Basic Generators in JavaScript

I have been watching a movie last night when my mind spun on a different thread and remembered a JavaScript language feature that have existed for some time now, but I have never had the chance to use. At least, directly.

We do bleeding edge JavaScript at the office. That means we have all these new language features at our disposal as early as possible through the use of Babel. We write JavaScript code using the newest language specification (ECMAScript 6/7) and our code gets transpiled into ECMAScript 5. We have been using all the nifty features such as import, async/await, spread/rest operators and destructuring as early as last year. These are just the new ES6 features that I can think of off the top, maybe because they are the most practical ones.

There is one feature, however, that can be really powerful but I have not really been able to leverage. They are generators. Prior to V8 v5.5 and Node v7.6.0, Babel's async/await and other asynchronous libraries around has been using generators under the hood to implement this feature.

But what are generators? According to the venerable MDN page:

A generator is a special type of function that works as a factory for iterators. A function becomes a generator if it contains one or more yield expressions and if it uses the function* syntax.

MDN's definition is clear and straightforward, but let me rephrase it from what I have understood. Aside from producing iterables, think of a generator as a function that you can play and pause. This characteristic enables it to implement asynchronous programming, and when used with promises, you can come up with all sorts of things- including your own async library if you want to make one for learning purposes.

Let's dig into some basic code examples to solidify our understanding of generators:

function* counter() {  
  for (let i = 0; i < 5; i++) {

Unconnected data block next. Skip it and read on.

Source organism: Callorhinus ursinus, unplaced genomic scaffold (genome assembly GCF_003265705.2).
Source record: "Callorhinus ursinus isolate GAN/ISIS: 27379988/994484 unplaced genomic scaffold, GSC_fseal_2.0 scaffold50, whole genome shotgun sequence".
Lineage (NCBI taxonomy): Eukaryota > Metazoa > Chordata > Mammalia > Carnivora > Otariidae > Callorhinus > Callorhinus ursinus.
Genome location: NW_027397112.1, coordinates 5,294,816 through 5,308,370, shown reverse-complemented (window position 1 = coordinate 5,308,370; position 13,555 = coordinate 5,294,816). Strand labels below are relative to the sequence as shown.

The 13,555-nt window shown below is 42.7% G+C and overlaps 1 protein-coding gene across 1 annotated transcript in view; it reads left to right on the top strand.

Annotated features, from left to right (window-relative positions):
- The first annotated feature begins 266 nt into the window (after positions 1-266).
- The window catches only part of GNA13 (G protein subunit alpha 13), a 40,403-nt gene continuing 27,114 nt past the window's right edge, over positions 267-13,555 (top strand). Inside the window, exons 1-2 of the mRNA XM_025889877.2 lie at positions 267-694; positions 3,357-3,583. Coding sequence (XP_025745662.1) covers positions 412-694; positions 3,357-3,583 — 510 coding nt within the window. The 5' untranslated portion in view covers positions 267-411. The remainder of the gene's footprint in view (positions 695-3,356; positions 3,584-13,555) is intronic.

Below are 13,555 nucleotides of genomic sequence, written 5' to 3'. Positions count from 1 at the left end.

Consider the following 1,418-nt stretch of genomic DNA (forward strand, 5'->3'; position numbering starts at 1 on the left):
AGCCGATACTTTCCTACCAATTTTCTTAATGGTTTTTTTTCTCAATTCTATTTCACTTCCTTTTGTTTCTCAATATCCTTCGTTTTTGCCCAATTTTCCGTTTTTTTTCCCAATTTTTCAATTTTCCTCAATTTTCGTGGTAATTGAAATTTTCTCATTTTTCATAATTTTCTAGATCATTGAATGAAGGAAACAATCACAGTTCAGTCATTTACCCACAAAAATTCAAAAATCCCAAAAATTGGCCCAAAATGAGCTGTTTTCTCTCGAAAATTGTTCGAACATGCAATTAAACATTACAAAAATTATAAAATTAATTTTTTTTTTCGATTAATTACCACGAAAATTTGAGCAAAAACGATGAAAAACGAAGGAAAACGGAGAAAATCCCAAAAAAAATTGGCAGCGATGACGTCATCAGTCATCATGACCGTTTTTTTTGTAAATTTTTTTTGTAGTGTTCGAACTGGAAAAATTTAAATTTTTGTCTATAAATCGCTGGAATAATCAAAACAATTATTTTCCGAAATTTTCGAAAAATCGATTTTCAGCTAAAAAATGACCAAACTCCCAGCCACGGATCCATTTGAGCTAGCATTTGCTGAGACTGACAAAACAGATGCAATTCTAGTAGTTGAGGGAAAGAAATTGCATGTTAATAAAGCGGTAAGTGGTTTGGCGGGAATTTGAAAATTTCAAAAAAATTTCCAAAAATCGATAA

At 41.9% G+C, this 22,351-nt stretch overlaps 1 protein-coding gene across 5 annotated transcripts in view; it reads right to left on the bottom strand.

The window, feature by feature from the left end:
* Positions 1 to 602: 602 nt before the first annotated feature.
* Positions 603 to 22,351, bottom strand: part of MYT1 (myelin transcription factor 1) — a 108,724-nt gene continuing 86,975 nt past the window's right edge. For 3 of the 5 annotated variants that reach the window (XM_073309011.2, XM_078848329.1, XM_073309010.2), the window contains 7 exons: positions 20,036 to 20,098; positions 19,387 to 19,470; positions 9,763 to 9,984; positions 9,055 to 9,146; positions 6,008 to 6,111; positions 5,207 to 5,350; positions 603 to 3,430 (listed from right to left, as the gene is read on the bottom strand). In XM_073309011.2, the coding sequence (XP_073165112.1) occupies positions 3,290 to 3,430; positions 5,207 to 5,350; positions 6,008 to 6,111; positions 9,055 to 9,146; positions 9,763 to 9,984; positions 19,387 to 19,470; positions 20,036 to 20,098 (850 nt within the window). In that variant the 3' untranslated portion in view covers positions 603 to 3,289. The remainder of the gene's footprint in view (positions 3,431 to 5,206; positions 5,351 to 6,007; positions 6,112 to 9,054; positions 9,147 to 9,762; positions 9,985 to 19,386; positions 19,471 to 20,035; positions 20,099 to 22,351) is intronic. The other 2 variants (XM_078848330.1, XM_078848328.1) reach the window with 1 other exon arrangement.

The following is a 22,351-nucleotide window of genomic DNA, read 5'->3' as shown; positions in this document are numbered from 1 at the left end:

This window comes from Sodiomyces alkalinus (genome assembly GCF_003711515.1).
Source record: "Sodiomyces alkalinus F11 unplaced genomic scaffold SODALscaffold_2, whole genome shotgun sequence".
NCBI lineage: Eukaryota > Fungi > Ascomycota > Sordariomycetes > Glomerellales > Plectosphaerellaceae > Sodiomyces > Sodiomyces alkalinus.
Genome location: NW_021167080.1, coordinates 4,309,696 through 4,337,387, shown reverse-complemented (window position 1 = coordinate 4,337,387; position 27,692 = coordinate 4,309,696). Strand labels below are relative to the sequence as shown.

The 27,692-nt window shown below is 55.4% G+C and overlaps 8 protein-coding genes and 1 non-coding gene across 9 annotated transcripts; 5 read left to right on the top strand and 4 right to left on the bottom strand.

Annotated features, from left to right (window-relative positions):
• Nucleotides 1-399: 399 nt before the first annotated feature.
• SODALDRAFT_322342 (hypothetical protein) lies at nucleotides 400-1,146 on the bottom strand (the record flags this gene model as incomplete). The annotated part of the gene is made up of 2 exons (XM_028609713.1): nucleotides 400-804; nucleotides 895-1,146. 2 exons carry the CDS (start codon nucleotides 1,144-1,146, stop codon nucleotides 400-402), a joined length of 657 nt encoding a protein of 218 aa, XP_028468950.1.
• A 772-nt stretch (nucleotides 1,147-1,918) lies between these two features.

yield i
  }
}


This function was declared using function* and has a yield inside the function body, so this must be a generator. When we invoke it and assign the result to a variable like so, let c = counter(), we get back an iterable object that we can use to iterate over the values of i. An iterable object in JavaScript must have a next() method. This method returns an object that contains a value and a done property. Let's see that in action:

/***************************************************
  Using next() to step through the values explicitly
****************************************************/
let c1 = counter();

console.log(c1.next().value);  
// 1
console.log(c1.next().value);  
// 2
console.log(c1.next().value);  
// 3
console.log(c1.next().value);  
// 4
console.log(c1.next().value);  
// 5

/***************************************************
  Using a for-of loop
****************************************************/
let c2 = counter();

for (const num of c) {  
  console.log(c);
}

// 1
// 2
// 3
// 4
// 5

/***************************************************
  Using the done property explicitly
****************************************************/
let c3 = counter();

let i = c3.next();

while (!i.done) {  
  console.log(i.value);
  i = c3.next();
}

// 1
// 2
// 3
// 4
// 5